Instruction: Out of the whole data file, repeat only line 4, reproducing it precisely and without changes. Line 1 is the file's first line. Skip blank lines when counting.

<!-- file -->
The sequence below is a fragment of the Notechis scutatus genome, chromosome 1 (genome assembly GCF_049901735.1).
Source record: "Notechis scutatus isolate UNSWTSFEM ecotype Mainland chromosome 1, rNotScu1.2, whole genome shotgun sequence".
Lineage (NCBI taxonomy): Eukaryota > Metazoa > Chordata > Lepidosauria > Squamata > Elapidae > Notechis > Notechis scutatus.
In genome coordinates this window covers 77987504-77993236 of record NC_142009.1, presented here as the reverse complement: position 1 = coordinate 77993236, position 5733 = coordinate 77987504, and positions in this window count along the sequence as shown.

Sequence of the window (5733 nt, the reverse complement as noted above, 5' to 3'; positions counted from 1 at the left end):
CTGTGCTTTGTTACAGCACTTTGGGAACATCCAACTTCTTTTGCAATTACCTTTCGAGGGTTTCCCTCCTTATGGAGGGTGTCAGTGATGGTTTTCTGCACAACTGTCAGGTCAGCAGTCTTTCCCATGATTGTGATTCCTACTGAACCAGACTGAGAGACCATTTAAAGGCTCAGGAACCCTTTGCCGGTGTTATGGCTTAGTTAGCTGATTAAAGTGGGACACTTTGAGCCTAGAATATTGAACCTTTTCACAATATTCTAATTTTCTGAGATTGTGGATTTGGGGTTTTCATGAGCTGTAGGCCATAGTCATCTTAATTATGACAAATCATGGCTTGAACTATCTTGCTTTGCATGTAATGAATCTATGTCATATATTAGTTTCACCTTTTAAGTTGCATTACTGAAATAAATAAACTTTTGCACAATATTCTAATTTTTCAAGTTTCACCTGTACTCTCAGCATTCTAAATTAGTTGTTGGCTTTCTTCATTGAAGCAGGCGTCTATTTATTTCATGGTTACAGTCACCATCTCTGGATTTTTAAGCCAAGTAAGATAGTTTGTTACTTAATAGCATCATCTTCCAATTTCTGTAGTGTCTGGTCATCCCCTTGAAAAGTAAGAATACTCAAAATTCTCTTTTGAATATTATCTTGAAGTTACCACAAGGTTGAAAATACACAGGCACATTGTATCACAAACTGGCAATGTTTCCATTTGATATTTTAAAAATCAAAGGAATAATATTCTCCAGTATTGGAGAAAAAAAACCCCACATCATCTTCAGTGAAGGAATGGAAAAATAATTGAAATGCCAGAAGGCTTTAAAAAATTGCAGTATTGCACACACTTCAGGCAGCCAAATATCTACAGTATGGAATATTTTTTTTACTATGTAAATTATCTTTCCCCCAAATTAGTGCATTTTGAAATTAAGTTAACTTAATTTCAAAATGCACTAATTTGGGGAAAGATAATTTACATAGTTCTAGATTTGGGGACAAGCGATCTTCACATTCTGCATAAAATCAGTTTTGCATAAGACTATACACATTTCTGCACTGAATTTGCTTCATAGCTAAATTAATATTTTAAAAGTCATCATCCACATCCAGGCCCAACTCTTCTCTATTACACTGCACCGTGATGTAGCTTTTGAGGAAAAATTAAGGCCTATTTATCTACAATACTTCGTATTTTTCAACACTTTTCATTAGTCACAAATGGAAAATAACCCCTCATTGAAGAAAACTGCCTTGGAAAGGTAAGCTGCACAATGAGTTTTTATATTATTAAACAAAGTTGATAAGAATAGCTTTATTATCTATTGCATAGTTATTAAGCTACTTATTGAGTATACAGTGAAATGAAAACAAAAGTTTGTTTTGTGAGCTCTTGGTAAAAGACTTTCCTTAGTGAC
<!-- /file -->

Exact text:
In genome coordinates this window covers 77987504-77993236 of record NC_142009.1, presented here as the reverse complement: position 1 = coordinate 77993236, position 5733 = coordinate 77987504, and positions in this window count along the sequence as shown.